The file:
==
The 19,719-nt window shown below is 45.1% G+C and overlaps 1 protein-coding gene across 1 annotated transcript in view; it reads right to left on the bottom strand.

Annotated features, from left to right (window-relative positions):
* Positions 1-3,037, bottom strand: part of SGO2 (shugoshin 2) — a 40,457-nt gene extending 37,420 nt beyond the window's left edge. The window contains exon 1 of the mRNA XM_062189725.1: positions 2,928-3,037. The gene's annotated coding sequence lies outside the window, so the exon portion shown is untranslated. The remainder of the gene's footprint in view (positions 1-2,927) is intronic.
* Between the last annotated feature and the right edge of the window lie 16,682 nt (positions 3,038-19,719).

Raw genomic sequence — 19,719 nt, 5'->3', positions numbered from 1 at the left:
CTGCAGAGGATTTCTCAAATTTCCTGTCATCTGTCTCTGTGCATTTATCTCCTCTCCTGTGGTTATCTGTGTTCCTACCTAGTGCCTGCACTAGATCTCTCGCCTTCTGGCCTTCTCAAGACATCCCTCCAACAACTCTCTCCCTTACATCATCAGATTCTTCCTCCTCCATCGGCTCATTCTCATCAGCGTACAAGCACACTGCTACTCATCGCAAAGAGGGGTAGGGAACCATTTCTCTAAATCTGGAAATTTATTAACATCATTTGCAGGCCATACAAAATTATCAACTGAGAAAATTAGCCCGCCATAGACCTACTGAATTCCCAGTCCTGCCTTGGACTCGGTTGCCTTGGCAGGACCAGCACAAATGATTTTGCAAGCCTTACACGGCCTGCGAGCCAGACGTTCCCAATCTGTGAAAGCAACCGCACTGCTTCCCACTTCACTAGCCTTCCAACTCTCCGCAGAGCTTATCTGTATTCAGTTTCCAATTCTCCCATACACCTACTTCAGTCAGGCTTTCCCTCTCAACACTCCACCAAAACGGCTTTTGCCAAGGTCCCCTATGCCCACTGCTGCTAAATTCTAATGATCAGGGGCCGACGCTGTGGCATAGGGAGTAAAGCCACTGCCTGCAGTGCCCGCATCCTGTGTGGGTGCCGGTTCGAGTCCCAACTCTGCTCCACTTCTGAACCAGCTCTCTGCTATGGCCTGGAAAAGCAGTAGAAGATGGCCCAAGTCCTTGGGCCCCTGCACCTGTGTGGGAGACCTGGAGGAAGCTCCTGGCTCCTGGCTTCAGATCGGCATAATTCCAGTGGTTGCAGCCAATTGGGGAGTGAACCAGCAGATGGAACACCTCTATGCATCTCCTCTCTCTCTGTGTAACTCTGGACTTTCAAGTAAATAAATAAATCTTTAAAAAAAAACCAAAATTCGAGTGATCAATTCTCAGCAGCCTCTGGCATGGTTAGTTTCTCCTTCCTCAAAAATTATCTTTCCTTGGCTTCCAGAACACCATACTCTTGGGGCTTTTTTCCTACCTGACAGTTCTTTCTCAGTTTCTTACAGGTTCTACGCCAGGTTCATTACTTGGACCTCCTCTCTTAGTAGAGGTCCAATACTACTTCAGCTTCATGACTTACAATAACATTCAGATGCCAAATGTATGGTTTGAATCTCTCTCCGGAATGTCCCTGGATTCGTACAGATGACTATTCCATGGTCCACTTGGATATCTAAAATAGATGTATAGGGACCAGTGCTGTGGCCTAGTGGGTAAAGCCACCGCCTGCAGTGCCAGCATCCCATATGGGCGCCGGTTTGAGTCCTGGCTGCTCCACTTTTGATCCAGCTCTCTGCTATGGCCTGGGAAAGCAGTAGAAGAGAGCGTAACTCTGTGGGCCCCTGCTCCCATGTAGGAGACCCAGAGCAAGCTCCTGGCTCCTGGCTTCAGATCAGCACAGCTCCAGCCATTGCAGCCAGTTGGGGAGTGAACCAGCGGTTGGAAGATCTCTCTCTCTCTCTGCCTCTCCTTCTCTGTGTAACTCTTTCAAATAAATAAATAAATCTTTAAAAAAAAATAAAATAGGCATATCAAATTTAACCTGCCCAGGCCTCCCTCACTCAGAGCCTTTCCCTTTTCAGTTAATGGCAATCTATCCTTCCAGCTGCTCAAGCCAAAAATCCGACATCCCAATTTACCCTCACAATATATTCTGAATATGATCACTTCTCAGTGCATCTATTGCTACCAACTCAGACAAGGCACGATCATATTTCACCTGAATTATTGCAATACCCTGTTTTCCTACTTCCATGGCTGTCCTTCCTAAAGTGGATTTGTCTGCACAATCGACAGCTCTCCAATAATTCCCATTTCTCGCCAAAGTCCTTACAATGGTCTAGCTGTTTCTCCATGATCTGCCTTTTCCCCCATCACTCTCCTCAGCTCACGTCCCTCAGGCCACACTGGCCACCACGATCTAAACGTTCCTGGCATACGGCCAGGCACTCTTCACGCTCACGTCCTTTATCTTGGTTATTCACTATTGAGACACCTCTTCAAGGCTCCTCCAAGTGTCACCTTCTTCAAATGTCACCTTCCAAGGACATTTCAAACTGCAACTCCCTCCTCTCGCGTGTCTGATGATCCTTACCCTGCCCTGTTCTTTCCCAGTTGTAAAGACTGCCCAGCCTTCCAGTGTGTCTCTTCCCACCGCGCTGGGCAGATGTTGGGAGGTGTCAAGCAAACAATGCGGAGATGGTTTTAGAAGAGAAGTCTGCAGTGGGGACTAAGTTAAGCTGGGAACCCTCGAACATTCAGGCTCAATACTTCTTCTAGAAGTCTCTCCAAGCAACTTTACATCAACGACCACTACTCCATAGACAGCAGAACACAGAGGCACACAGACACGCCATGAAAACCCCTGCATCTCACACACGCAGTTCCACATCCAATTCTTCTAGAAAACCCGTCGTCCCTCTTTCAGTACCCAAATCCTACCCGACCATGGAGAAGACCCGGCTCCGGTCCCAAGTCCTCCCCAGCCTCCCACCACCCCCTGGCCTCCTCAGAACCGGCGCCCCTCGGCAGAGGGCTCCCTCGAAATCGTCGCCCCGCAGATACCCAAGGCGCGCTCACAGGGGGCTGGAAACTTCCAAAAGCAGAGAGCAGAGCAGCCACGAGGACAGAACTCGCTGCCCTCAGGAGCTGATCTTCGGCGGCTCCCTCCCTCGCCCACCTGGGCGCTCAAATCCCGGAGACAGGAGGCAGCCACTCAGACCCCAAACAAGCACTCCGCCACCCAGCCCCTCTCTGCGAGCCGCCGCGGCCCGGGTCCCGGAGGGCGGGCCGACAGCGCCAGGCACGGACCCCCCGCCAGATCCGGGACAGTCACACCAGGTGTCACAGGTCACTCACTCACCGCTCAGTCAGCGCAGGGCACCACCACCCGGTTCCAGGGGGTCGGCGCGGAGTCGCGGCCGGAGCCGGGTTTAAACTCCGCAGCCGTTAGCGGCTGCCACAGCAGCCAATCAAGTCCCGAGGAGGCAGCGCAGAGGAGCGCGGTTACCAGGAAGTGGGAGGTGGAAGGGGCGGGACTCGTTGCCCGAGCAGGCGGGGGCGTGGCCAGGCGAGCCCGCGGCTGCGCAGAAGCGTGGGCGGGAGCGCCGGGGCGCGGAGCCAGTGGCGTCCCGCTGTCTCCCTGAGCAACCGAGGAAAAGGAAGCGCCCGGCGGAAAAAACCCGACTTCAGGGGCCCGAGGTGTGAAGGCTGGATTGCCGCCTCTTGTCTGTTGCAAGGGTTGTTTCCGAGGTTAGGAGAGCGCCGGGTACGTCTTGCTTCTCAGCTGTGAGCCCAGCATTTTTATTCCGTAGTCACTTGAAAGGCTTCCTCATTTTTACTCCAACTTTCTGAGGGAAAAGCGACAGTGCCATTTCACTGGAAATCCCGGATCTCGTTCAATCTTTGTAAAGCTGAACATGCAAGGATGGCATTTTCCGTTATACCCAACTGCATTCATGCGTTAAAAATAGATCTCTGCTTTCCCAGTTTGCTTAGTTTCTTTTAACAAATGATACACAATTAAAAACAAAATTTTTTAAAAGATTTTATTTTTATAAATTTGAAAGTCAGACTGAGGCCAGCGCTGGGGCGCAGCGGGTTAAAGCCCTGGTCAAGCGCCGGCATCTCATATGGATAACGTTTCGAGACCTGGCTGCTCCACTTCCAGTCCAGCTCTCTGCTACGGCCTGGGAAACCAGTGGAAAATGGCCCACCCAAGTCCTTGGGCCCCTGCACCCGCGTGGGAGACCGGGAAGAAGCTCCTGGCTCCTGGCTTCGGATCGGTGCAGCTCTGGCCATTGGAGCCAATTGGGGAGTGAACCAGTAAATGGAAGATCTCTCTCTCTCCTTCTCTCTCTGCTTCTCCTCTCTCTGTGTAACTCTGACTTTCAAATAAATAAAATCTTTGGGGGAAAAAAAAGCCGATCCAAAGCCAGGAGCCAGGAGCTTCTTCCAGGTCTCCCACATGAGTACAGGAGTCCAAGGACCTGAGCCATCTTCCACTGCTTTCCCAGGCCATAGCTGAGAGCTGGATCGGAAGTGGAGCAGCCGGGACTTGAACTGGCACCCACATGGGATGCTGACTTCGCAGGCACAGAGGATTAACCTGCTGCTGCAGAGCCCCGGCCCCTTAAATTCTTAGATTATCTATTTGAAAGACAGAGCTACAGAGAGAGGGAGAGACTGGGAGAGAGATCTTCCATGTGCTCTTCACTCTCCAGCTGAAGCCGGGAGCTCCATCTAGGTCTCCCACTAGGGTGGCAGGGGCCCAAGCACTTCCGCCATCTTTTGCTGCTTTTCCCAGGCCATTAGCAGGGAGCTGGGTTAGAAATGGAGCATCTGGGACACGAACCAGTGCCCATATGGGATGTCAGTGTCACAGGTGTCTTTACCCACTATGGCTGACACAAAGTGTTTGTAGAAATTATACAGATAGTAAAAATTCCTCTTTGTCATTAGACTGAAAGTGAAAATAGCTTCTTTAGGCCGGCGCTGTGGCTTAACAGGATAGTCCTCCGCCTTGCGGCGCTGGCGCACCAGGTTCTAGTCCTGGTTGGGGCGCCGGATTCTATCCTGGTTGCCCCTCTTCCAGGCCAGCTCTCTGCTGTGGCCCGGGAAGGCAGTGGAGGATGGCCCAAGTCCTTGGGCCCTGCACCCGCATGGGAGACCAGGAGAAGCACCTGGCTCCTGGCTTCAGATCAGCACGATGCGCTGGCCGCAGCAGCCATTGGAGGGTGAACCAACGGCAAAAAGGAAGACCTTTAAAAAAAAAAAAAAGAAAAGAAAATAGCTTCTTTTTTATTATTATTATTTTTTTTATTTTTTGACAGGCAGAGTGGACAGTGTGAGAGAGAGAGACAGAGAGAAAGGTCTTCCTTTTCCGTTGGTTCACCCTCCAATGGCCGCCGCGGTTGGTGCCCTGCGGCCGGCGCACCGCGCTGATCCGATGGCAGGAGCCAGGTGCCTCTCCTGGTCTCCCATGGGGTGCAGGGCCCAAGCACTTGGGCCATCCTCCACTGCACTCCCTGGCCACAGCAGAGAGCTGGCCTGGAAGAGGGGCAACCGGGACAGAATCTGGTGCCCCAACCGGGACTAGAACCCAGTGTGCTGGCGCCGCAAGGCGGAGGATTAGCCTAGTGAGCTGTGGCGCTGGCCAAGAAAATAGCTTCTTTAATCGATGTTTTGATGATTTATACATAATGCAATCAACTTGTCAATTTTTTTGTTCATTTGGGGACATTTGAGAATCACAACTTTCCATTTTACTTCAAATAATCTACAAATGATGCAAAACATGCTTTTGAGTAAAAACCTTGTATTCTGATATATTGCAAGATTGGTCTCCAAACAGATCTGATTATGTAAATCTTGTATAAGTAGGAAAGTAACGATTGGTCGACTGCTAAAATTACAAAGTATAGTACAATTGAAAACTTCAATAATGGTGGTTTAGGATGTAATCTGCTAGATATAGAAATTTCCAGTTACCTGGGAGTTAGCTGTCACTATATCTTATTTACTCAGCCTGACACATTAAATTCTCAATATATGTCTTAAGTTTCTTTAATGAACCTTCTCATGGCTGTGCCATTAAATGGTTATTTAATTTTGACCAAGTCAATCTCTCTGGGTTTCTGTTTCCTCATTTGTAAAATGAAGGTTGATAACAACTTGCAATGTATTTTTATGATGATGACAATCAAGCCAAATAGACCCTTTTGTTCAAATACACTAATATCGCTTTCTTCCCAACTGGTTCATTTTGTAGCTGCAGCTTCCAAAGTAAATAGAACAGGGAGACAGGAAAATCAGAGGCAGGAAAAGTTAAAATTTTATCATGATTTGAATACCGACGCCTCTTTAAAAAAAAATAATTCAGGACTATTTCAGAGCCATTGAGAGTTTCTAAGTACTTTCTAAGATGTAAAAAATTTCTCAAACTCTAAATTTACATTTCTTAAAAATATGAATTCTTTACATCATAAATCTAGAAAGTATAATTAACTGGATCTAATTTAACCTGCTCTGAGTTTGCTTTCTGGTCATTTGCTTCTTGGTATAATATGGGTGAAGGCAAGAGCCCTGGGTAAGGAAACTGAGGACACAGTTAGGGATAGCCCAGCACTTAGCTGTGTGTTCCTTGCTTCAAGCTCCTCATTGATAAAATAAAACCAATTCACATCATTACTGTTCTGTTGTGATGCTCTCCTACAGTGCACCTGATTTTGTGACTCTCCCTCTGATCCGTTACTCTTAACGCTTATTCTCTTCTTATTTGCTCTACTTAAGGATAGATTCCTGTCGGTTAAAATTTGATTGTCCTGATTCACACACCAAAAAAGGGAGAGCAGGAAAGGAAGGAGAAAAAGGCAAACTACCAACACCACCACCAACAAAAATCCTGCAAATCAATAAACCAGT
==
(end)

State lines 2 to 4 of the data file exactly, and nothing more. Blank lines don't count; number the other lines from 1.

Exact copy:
Annotated features, from left to right (window-relative positions):
* Positions 1-3,037, bottom strand: part of SGO2 (shugoshin 2) — a 40,457-nt gene extending 37,420 nt beyond the window's left edge. The window contains exon 1 of the mRNA XM_062189725.1: positions 2,928-3,037. The gene's annotated coding sequence lies outside the window, so the exon portion shown is untranslated. The remainder of the gene's footprint in view (positions 1-2,927) is intronic.
* Between the last annotated feature and the right edge of the window lie 16,682 nt (positions 3,038-19,719).